Some military heroes are not great captains — or even military personnel.
Alexander the Great, Gaius Julius Caesar, Napoleon Bonaparte, Douglas MacArthur. All are familiar names in military history. Their deeds have been recounted through the ages, though in Caesar’s case he hedged his bets by being the first to do the recounting. These and other great captains tend to dominate posterity’s memory of wars past. But alongside their accomplishments are those of lesser captains without whom they might not have achieved so much.
A case in point in this issue is Marshal Louis-Nicholas Davout, who commanded Emperor Napoleon’s III Corps during his Prussian campaign of 1806. On October 14 of that year, Napoleon’s Grande Armée squared off with an enemy force of roughly equal size at Jena and handily revealed how much the Prussian army had degenerated since its glory days under King Frederick the Great. At Auerstädt to the north, however, Napoleon’s III Corps was fighting a separate battle against another Prussian force twice its size — and also winning. It was Davout’s finest hour, and although Jena has been the subject of far more paintings and illustrations than Auerstädt, French historian François-Guy Hourtoulle gave the marshal his due: “At Jena, Napoleon won a battle he could not lose. At Auerstädt, Davout won a battle he could not win”.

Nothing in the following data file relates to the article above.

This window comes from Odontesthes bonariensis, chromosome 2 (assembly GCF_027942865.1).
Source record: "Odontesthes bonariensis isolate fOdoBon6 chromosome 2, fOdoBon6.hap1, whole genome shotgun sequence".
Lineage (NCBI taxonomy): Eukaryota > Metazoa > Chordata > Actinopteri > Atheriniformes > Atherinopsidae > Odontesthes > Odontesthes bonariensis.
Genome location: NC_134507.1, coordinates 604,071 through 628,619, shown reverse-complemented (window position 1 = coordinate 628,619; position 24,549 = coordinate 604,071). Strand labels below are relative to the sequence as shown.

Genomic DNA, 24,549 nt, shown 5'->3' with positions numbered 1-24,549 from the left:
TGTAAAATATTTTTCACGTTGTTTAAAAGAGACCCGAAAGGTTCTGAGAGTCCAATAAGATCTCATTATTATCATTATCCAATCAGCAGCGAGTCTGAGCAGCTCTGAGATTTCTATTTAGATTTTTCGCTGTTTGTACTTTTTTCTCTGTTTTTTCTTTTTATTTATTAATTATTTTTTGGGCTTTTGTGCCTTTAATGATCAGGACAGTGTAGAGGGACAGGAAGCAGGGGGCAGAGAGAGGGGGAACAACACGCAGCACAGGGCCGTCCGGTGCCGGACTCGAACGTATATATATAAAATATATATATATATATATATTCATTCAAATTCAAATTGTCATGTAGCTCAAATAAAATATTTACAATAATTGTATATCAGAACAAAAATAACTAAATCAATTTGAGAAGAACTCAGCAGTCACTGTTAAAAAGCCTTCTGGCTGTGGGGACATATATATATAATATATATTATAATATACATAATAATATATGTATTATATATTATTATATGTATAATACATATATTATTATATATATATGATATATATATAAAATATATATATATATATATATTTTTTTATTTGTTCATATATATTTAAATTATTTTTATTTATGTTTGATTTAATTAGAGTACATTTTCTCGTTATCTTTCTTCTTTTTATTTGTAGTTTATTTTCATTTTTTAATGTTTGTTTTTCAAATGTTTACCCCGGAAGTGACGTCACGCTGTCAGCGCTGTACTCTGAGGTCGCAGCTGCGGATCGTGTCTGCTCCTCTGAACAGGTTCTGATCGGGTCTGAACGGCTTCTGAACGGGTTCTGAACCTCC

One need not even be a great soldier to make a difference in war. Benjamin Franklin gained fame for any number of accomplishments before he played a critical role in winning the American Revolution, securing French recognition of the fledgling United States — and more important, obtaining massive military aid — both as a dextrous diplomat and as a devious secret agent. Among many other noncombatant contributors to military history, our October 2004 issue cited Archimedes, the mathematician and physicist who devised a terrifying array of weaponry to defend his hometown of Syracuse against Roman besiegers in 213 bc.
In some rare cases a character enters the annals of military lore by underhanded means. In this issue we mark the centennial of the day an impoverished German shoemaker donned a second-hand officer’s uniform to steal his 15 minutes of fame — as well as the treasury of the town of Köpenick. As with all good flimflam scams, Wilhelm Voigt took charge of a platoon of troops and made off with the cash by presenting his militarized victims with what they wanted to see. And therein lay the joke that grew into the enduring fable of the Captain of Köpenick.